It looks wonderful and the plot is just about consistent and straightforward. The lack of involvement of the Doctor (and the Daleks!) is startling, showing that Eric Saward is once again more interested in telling mercenary stories, but at least this one's interesting and well played.

William Gaunt scores hugely for playing against the pathetic and cynical nature of his lines, managing to make Orcini genuinely noble instead of merely a paper tiger. Alexei Sayle surprises by being sweet and subtle (and one of the few sentient life forms in the galaxy who doesn't want to molest Peri) and the Doctor finally gets to be Doctorish, with proper doses of compassion. Quite promising for the future, really. Strange what that future turned out to be...

Analysis - from Doctor Who, the Television Companion

One of the most frustrating things about mid-eighties Doctor Who is its extreme inconsistency of tone and quality. Earlier periods of the series' history had had their ups and downs, of course, but within any given season the stories had all tended to be produced in a similar style and to be of a roughly comparable standard. In seasons twenty-one and twenty-two, on the other hand, for every gritty classic like The Caves of Androzani there is a gaudy clunker like The Twin Dilemma, for every derivative travesty like Attack of the Cybermen there is an innovative triumph like Vengeance on Varos. Revelation of the Daleks is arguably so superior in almost every way to disappointments such as Attack of the Cybermen and The Two Doctors that it is difficult to believe that they are all part of the same series, let alone the same season.

'It was splendid,' enthused Andrew Stirling-Brown in TARDIS Volume 10 Number 2, dated June 1985, 'Saward's intriguing script, Harper's captivating direction, Limb's atmospheric score... pure magic. The only story this season to have enough impact to keep me watching on the edge of my seat.'

'Has to go down as one of the best Dalek stories of all time,' agreed Danny Neill in the same magazine. 'The newly [redesigned] Daleks, better designed Davros/Great Healer, the soldier type Orcini and his comrade and even the DJ were brilliant.'

The two regulars, Colin Baker and Nicola Bryant, give outstanding performances here, and the positively stellar guest cast are uniformly excellent. Graeme Harper's stylish and atmospheric direction is also superb, as John Pettigrew observed in DWB No. 113, dated May 1993: 'This director seems to have a genuine love for his job... Jon Pertwee has been quoted as saying that Daleks are boring. With flat, run of the mill direction, they can come over as bland and ordinary. In Revelation of the Daleks they are shot from low down, from high up and [from] close up to portions of their frame. The effect is one of sheer menace, a larger-than-life image of alien terror.'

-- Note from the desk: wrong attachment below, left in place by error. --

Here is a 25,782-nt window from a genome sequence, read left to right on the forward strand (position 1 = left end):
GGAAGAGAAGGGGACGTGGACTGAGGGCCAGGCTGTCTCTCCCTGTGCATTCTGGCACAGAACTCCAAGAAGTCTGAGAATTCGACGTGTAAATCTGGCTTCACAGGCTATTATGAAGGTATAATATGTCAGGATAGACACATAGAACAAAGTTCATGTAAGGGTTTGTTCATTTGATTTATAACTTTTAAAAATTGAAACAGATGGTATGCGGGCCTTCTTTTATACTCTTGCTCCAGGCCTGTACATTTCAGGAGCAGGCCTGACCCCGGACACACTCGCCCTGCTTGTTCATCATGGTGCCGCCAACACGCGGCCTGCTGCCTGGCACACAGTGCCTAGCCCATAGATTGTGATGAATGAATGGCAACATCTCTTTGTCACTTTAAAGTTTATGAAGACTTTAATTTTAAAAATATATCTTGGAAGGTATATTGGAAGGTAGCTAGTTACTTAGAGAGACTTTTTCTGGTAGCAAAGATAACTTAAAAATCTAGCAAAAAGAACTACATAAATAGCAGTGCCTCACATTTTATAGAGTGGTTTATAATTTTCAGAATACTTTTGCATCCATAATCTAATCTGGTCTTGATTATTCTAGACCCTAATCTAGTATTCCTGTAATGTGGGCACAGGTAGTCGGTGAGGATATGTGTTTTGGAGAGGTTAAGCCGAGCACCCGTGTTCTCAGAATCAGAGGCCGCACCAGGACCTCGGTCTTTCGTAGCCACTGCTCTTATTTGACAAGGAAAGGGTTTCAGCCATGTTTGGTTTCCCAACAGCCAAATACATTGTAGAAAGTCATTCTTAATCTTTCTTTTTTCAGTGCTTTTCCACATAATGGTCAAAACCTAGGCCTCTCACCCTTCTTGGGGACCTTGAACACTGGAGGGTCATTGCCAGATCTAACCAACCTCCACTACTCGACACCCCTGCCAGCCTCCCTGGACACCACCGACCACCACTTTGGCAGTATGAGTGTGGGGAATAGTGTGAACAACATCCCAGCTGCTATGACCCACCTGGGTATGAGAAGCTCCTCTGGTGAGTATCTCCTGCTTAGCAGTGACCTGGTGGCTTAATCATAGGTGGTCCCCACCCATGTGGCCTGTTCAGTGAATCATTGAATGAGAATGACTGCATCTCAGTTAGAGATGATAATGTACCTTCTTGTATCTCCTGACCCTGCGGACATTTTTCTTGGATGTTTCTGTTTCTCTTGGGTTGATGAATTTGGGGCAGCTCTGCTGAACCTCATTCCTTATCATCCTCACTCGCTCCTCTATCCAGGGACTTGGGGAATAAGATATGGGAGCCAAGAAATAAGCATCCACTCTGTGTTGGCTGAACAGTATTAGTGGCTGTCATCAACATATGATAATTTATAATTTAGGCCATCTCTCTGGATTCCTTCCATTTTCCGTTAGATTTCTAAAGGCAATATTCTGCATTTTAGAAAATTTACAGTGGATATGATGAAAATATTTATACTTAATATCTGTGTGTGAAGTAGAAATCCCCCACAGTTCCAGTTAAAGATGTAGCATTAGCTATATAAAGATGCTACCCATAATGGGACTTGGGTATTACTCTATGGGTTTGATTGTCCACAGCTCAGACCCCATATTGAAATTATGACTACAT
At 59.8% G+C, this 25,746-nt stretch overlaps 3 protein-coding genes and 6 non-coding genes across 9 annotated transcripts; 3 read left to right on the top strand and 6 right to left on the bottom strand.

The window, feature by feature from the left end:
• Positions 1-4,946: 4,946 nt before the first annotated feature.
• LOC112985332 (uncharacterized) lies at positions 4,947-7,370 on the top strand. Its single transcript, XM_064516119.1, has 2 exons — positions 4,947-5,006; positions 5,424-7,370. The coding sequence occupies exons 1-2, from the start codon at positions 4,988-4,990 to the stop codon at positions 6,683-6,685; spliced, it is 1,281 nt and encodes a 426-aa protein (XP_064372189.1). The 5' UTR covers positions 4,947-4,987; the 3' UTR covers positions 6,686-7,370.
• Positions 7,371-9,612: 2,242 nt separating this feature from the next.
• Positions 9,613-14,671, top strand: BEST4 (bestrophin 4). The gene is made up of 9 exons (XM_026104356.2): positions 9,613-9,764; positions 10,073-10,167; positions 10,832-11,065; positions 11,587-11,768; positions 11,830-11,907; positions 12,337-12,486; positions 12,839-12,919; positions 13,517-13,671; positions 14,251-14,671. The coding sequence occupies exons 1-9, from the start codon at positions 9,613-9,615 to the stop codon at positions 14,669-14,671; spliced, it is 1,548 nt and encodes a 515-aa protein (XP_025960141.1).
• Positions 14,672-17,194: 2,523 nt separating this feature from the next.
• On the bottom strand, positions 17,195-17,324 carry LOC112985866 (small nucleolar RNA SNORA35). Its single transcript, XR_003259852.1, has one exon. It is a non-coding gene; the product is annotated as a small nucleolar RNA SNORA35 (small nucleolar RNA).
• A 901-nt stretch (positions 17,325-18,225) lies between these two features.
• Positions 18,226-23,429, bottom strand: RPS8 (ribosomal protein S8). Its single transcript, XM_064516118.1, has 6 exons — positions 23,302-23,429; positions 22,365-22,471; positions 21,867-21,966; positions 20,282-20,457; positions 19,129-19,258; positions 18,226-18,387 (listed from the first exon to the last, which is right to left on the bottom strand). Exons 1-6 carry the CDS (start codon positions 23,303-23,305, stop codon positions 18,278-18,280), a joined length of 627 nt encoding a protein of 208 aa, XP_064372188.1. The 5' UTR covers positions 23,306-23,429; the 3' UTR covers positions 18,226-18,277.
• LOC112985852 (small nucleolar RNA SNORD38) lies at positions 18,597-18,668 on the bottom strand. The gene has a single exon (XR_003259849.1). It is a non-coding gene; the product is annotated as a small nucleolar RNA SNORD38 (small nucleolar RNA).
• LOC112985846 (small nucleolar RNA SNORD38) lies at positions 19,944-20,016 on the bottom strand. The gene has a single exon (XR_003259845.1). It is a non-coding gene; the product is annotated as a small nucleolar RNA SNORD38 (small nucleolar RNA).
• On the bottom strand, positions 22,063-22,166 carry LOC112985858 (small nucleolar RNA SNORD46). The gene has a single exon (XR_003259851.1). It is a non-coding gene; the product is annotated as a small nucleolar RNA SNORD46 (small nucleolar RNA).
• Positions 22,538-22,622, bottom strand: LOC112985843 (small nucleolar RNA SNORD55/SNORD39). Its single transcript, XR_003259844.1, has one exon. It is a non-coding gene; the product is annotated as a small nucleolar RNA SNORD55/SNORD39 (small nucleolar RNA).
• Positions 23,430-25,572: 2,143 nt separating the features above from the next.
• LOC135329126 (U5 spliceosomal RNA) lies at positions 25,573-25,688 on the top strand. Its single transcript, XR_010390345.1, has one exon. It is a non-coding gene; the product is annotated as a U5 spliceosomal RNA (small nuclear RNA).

Eric Saward's scripts provide, as Pettigrew put it, 'a brilliant mix of horror, pathos and irony'. 'Revelation of the Daleks handles the question of cannibalism with greater sensitivity than The Two Doctors,' noted Diane McGinn, also writing in DWB No. 113. 'Indeed, it's ironic that The Two Doctors does not, strictly speaking, feature cannibalism at all, but provoked a storm of criticism, while the implied consumption of human flesh on a massive scale in Revelation of the Daleks passed almost unremarked. What takes place off screen takes place out of mind, it would seem... Rewatching Revelation of the Daleks, it is astonishing how close to the wind it sails, how adult is its general attitude. Grigory's drunkenness is obvious, and it doesn't do to dwell upon the images brought to mind by Jobel's comment about "cleaning out the preparation room with a toothbrush," but what about the sexual undercurrents which pervade the story, undercurrents of all types, even down to vague implications of necrophilia, not to mention the tiny moments of disgusting reality such as the nose-picking [by one of Jobel's attendants].'